Agency Releases White Paper on Risks of Penny Stock Investing
Washington D.C. — The Securities and Exchange Commission today barred several market participants from the penny stock industry for their roles in various sham initial public offerings (IPOs) of microcap stocks that defrauded investors.
In one case, Newport Beach, Calif.-based securities lawyer Michael J. Muellerleile authored false and misleading registration statements used in sham IPOs for five microcap issuers in order to transfer unrestricted shares of penny stocks to offshore market participants. Muellerleile’s law firm M2 Law Professional Corp. also is charged along with Lan Phuong Nguyen, an attorney who assisted Muellerleile by signing false and misleading attorney opinion letters, and Joel Felix, the CFO of one of the issuers, for making false and misleading statements. The SEC today suspended trading in that issuer, American Energy Development Corp.
In another case, Nevada-based stock transfer agent Empire Stock Transfer and its supervisor of operations Matthew J. Blevins transferred large blocks of several penny stock securities without restrictions to offshore nominees despite red flags indicating the shares were likely part of an illegal operation. The SEC previously charged several offshore entities behind the illegal sales of unregistered penny stocks made possible by Empire Stock Transfer and Blevins.
“These enforcement actions bar any further penny stock activity by these market participants, including attorneys and a transfer agent supervisor who betrayed the trust that investors place in gatekeepers to protect them in this highly risky market,” said Stephanie Avakian, Deputy Director of the SEC’s Enforcement Division. “The SEC is committed to combating microcap fraud through the investigative work of its Microcap Fraud Task Force, the initiatives of its Microcap Fraud Working Group, and repeated warnings to investors about the red flags of penny stock investing.”
All of the market participants named in today’s cases have agreed to settle the charges without admitting or denying the SEC’s findings.
Muellerleile agreed to pay $154,267 and Nguyen agreed to pay $13,039 while accepting penny stock bars and permanent suspensions from appearing and practicing before the SEC as attorneys, which includes representing clients in SEC matters including investigations, litigation, or examinations and advising clients about SEC filing obligations or content. Felix agreed to a penny stock bar, officer-and-director bar, and payment of $63,695.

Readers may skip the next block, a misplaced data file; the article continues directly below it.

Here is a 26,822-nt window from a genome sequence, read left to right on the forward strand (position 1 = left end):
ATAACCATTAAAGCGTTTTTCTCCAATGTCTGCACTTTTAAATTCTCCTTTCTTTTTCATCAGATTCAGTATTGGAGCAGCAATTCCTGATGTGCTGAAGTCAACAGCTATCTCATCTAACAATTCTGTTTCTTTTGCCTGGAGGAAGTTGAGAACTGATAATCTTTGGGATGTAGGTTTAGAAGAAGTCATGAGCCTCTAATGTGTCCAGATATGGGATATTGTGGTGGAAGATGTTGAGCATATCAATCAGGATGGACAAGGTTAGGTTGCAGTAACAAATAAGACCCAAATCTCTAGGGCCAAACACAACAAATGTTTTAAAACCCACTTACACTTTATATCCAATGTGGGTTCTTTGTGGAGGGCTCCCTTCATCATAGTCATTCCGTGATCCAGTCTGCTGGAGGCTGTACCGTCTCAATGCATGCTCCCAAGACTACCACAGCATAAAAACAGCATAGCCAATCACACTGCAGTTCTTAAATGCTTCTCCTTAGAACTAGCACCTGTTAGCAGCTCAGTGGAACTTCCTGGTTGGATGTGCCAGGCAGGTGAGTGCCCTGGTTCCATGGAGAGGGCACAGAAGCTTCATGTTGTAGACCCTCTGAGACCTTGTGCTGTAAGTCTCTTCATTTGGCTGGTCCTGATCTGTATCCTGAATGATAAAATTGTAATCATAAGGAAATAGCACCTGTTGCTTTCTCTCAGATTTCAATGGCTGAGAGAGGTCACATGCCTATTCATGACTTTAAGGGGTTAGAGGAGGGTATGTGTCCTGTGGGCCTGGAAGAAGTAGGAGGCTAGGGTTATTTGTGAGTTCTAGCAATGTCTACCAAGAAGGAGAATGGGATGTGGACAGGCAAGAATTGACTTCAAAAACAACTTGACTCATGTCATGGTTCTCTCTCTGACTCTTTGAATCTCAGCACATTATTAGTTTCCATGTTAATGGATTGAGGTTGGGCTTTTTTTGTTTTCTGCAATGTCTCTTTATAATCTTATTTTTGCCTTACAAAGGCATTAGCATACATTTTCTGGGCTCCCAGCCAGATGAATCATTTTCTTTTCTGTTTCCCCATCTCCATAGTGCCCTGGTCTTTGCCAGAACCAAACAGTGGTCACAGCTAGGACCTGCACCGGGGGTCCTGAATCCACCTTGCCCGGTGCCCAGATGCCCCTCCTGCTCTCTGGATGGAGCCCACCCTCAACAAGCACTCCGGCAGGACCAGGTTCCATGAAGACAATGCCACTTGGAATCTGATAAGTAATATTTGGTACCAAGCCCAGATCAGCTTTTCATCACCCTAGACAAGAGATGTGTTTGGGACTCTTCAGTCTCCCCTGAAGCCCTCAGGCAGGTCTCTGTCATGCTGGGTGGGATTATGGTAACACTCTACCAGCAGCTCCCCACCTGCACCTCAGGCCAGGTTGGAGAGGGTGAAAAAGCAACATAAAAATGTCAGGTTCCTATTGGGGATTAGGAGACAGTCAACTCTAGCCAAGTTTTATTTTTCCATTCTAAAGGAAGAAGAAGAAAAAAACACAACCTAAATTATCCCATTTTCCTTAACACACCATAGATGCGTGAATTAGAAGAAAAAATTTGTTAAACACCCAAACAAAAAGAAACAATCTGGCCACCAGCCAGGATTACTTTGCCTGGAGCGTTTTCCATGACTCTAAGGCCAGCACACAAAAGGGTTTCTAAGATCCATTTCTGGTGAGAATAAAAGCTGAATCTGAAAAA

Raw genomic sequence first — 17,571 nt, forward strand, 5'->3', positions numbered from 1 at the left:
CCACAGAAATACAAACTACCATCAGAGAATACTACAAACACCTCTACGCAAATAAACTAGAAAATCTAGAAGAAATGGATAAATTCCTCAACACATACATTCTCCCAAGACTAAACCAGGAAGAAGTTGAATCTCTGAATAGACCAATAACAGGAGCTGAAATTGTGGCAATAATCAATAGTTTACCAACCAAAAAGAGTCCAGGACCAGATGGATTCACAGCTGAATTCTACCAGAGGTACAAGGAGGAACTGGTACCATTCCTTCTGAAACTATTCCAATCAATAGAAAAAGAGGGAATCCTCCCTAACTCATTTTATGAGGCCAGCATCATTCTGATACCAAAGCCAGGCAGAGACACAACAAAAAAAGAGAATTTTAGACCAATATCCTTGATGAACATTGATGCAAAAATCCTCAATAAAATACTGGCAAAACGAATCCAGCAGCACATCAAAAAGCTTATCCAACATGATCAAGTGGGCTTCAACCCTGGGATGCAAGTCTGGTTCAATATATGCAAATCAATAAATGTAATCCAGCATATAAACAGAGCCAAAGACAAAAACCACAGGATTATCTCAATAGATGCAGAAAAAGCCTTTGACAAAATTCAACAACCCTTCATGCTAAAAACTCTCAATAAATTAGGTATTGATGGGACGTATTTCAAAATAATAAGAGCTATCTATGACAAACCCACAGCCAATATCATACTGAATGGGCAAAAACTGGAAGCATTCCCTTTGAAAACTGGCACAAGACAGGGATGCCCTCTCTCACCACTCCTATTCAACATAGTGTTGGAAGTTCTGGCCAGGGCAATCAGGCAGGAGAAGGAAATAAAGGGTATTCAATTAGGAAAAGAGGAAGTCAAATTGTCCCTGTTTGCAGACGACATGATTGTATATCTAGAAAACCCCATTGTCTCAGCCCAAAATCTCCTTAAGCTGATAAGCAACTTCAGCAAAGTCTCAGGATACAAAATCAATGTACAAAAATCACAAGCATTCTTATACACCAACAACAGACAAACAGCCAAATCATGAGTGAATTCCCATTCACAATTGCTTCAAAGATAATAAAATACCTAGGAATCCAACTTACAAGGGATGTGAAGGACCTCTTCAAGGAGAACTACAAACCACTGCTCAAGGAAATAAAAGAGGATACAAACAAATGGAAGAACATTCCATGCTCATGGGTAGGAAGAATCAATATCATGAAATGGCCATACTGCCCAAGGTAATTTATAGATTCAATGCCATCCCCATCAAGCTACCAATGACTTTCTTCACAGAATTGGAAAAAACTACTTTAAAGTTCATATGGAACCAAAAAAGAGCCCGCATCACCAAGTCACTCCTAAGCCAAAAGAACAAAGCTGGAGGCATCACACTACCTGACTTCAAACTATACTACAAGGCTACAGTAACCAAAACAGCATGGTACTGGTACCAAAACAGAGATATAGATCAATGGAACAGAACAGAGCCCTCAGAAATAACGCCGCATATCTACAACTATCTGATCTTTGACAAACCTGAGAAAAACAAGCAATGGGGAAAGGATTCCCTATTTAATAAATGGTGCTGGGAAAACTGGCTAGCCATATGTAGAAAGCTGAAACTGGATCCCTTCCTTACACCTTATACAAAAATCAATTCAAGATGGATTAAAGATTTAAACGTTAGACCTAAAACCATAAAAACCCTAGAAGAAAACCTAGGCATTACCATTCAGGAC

Empire Stock Transfer agreed to pay more than $154,000, and Blevins agreed to pay $20,000 and be permanently barred from the securities industry.
The SEC’s investigations were conducted by Tracy Sivitz, Ernie A. Amparo, Douglas Smith, David Stoelting, Christopher Dunnigan, and Sandeep Satwalekar. The cases were supervised by Lara Shalov Mehraban and Anita B. Bandy. The SEC appreciates the assistance of the Financial Industry Regulatory Authority, Swiss Financial Market Supervisory Authority, Québec Autorité des Marchés Financiers, British Columbia Securities Commission, Hong Kong Securities and Futures Commission, Liechtenstein Financial Market Authority, Turks and Caicos Islands Financial Services Commission, and Guernsey Financial Services Commission.
The SEC also has released a white paper produced by its Division of Economic and Risk Analysis outlining some consequences of investing in stocks quoted in the microcap markets versus those listed on a national securities exchange. The white paper analyzed 1.8 million trades by more than 200,000 individual investors and determined that individual investor returns in the microcap markets tend to be negative, with returns worsening for penny stocks of less transparent companies and those that have experienced an alleged promotional campaign. Demographic analysis revealed that older, retired, low-income, and less-educated investors experience significantly poorer outcomes in microcap stock markets. The white paper also reports recent trends in the microcap markets and synthesizes academic research on the documented risks of investing in these stocks.
The SEC’s Office of Investor Education and Advocacy recently issued a series of three bulletins to educate investors about microcap stocks and their marketplaces. The bulletins discuss the unique characteristics of microcap stocks and where they’re traded, outline resources for investors to get information about microcap companies, and note the risks and red flags for investors to keep in mind.